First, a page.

Scolding or punishing the animal will make the situation worse.
Scolding or punishing the animal will make the situation worse.

Remember, our animal companions get nervous, upset, anxious and lonely just like we do, except they don’t have the benefit of knowing that you’ll be back when you leave.  It’s up to you and your kids to make your pets feel secure in ways they understand. Would you scream or punish your child if he or she acted out because they thought you had abandoned them?   Then why treat your animal companion differently?

 

 WHAT YOU CAN DO!


 

Alternatives to Home Alone

Dog daycare facilities provide socialization and exercise for your canine companion

When we head back to school or work, our canine companion’s excitement and adventures don’t have to end.  Doggy day care is a very important option to consider, even if it’s only once or twice a week.  Not only does it encourage socialization, but it provides adequate exercise and stimulation.  Even a half day of playcare will exhaust them enough to spend the rest of the day relaxed at home alone.  Doggie day care also gives them something to look forward to each week.  I guarantee they will learn the days of the week once they are on a regular doggie playcare schedule.  Just ask any dog that goes to playcare on a regular basis.  If you skip a day, they will be sure to remind their human what day it is.

If you have a geriatric dog, or one with medical conditions, doggie day care might not be the best option.  Pet sitters are a calmer, safer alternative.  You can hire a pet sitter to stop by the house once a day.  Ask your friends or veterinarian to see if anyone has any recommendations in your area.  If you cannot afford either of those options, ask a neighbor to stop by once or twice a day.  Ask the neighbor come over ahead of time to get to know your animal companion first.  The last thing you want is a strange human coming over unannounced and freaking out your animals.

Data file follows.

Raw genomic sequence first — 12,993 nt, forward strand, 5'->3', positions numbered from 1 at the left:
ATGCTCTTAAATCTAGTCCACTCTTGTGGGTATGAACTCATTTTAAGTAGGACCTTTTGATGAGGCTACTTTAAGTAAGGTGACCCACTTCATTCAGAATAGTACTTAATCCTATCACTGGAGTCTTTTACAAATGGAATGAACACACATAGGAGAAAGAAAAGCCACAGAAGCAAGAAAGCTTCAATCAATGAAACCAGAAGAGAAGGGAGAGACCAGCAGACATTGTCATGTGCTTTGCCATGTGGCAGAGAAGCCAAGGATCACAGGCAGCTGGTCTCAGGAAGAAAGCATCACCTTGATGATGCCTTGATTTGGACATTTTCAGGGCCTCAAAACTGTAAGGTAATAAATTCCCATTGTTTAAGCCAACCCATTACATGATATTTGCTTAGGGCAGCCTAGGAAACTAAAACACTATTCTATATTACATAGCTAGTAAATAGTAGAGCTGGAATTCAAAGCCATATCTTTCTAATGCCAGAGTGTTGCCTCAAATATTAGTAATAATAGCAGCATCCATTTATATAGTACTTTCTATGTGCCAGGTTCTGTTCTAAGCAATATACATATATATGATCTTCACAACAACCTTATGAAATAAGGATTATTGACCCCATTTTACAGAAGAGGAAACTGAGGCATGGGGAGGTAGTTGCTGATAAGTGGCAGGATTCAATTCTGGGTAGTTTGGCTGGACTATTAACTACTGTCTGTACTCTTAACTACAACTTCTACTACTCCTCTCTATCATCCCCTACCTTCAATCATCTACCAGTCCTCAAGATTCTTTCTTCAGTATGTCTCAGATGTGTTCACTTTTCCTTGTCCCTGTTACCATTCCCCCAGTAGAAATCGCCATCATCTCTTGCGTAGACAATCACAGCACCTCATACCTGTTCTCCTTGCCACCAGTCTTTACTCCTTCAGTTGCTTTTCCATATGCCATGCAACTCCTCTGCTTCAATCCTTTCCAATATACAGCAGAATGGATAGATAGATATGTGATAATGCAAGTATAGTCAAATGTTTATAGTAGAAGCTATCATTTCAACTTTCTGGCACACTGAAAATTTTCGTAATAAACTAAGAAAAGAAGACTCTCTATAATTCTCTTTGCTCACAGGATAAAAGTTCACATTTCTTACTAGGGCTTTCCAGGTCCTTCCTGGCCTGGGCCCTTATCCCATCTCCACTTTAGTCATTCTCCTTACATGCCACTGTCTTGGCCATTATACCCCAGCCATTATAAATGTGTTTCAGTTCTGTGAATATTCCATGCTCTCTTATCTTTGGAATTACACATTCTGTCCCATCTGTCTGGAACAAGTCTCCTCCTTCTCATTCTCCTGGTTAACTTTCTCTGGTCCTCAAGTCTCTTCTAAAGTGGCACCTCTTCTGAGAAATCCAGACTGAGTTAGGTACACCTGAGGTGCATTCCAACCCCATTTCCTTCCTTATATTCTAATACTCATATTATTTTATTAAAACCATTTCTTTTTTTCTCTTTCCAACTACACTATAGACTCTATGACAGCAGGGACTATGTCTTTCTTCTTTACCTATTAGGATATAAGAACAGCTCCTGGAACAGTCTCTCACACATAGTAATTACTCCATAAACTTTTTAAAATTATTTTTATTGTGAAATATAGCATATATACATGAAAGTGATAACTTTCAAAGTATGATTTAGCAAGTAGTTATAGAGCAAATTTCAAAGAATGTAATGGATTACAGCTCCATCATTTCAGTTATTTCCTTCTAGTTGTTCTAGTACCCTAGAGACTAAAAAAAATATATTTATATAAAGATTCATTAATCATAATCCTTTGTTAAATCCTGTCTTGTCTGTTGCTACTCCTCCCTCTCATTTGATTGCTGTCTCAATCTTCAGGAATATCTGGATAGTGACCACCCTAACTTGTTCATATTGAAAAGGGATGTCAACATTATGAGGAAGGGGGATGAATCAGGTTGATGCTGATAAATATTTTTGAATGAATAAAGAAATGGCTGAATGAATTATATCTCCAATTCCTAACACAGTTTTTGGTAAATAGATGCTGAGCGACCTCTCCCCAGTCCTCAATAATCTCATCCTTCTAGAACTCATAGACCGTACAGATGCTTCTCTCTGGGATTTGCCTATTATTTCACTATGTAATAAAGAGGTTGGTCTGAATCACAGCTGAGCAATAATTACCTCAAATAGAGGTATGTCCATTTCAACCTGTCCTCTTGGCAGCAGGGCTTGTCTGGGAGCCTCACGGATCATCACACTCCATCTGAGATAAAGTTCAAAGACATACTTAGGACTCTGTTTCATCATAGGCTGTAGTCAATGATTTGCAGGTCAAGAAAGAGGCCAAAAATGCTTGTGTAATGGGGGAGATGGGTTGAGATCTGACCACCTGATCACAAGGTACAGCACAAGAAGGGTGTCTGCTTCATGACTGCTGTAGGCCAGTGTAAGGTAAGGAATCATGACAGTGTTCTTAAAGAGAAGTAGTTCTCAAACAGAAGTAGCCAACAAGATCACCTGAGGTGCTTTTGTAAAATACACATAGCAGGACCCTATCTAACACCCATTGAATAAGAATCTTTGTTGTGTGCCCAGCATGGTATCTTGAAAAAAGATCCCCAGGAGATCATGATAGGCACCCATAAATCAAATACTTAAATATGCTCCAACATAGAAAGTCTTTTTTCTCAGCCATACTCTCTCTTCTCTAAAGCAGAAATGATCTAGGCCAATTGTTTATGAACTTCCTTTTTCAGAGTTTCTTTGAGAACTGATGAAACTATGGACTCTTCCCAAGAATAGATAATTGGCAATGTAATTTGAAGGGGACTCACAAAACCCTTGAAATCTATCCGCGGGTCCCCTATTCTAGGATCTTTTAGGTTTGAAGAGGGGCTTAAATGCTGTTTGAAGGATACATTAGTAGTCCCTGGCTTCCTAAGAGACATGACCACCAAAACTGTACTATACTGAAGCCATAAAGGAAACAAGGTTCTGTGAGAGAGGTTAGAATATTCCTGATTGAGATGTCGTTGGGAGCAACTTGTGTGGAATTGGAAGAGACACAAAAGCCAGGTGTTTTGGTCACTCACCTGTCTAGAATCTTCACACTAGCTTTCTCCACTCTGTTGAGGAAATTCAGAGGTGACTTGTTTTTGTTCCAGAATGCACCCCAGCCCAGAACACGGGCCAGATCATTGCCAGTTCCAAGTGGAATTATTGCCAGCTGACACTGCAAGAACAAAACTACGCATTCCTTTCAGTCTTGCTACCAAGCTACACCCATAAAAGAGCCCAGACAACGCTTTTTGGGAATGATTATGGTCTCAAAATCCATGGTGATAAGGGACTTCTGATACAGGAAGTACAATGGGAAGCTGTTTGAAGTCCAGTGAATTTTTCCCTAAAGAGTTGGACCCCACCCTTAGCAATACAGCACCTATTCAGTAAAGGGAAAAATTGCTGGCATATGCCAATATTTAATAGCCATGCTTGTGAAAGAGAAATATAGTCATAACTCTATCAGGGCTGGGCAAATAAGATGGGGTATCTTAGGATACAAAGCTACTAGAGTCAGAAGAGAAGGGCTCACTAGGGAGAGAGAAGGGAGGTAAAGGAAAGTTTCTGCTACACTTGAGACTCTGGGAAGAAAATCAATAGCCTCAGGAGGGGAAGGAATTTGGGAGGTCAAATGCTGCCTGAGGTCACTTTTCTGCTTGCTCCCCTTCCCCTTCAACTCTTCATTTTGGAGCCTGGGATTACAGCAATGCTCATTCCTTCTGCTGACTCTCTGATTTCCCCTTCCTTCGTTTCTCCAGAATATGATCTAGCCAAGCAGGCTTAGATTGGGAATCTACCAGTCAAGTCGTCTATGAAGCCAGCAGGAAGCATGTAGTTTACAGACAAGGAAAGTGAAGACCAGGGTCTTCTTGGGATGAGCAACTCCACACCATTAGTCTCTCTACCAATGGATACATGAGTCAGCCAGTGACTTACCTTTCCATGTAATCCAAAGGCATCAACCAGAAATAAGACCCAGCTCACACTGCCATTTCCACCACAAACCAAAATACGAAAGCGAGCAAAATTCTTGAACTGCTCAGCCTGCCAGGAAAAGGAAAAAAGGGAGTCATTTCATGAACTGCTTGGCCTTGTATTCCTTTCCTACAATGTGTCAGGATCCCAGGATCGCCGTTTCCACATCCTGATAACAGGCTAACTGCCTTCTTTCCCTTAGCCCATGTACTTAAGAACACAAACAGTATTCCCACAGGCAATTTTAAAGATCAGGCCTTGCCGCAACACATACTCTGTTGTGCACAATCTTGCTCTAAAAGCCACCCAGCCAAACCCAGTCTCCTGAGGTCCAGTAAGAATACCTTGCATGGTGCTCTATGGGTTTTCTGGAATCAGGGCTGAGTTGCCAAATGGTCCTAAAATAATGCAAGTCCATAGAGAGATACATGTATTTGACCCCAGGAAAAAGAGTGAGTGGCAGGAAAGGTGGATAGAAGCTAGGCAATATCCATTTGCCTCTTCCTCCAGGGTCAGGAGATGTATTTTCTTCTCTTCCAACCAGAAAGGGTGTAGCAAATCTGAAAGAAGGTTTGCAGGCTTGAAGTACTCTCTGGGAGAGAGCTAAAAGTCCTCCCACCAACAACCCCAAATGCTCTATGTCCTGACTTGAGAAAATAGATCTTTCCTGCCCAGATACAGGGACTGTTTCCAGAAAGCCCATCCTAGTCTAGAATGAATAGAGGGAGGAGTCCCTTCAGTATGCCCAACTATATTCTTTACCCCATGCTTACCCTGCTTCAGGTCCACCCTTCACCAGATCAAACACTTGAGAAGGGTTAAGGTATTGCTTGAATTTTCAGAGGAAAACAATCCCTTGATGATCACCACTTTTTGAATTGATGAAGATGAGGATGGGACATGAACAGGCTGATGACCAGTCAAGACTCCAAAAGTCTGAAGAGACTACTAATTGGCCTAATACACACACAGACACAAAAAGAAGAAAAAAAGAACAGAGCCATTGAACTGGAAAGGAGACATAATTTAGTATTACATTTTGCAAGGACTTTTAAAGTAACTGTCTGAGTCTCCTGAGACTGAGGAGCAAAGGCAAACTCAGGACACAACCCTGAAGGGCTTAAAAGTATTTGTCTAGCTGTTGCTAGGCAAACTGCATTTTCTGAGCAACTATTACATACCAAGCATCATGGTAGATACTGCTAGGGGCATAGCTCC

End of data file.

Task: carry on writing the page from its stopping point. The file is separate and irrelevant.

If you are not comfortable asking any of your neighbors to come over, then ask them to listen for any unusual howling or barking.  Remember that your canine companion may exhibit these behaviors while you are gone, so having others keep an ear and eye out for you will help tremendously.


 

Soothing Sounds and Scents

Leave soothing music playing low whenever your canine companion is left alone.  The sound of human voices and nature sounds can calm them.  Music to Calm Your Canine Companion has been shown to reduce stress levels considerably in dogs of all ages.

There are also non-prescription or holistic remedies that may help reduce anxiety.  Rescue Remedy, valerian, melatonin, SAM-e, fish oil, dog-appeasing pheromone (DAP) a calming synthetic pheromone spray, can help animals to relax in their home environment.  Other natural products such as Bach Flower Remedies may help some dogs.  Aromatherapy can also be useful.  Discuss holistic options with your veterinarian about how to reduce your animal companion’s anxiety.